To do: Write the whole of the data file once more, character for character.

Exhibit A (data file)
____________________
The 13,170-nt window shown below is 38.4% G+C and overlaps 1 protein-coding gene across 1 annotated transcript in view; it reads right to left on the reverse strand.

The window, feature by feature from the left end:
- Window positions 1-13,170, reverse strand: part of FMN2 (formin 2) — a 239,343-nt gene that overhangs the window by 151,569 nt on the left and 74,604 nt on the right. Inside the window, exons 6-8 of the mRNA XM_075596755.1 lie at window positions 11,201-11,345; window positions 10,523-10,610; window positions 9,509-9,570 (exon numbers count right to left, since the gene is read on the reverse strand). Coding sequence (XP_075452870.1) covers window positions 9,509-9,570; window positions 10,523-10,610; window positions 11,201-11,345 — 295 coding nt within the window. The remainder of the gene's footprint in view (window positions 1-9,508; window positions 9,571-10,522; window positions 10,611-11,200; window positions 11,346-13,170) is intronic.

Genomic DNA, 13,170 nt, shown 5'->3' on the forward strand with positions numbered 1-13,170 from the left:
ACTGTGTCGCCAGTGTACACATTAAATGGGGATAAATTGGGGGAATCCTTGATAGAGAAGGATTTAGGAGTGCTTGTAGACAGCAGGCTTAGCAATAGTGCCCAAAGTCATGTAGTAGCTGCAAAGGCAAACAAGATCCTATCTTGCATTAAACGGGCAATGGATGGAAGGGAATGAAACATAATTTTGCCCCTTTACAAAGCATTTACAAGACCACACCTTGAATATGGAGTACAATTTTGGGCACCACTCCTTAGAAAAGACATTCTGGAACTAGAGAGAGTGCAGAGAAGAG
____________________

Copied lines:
The 13,170-nt window shown below is 38.4% G+C and overlaps 1 protein-coding gene across 1 annotated transcript in view; it reads right to left on the reverse strand.

The window, feature by feature from the left end:
- Window positions 1-13,170, reverse strand: part of FMN2 (formin 2) — a 239,343-nt gene that overhangs the window by 151,569 nt on the left and 74,604 nt on the right. Inside the window, exons 6-8 of the mRNA XM_075596755.1 lie at window positions 11,201-11,345; window positions 10,523-10,610; window positions 9,509-9,570 (exon numbers count right to left, since the gene is read on the reverse strand). Coding sequence (XP_075452870.1) covers window positions 9,509-9,570; window positions 10,523-10,610; window positions 11,201-11,345 — 295 coding nt within the window. The remainder of the gene's footprint in view (window positions 1-9,508; window positions 9,571-10,522; window positions 10,611-11,200; window positions 11,346-13,170) is intronic.

Genomic DNA, 13,170 nt, shown 5'->3' on the forward strand with positions numbered 1-13,170 from the left:
ACTGTGTCGCCAGTGTACACATTAAATGGGGATAAATTGGGGGAATCCTTGATAGAGAAGGATTTAGGAGTGCTTGTAGACAGCAGGCTTAGCAATAGTGCCCAAAGTCATGTAGTAGCTGCAAAGGCAAACAAGATCCTATCTTGCATTAAACGGGCAATGGATGGAAGGGAATGAAACATAATTTTGCCCCTTTACAAAGCATTTACAAGACCACACCTTGAATATGGAGTACAATTTTGGGCACCACTCCTTAGAAAAGACATTCTGGAACTAGAGAGAGTGCAGAGAAGAG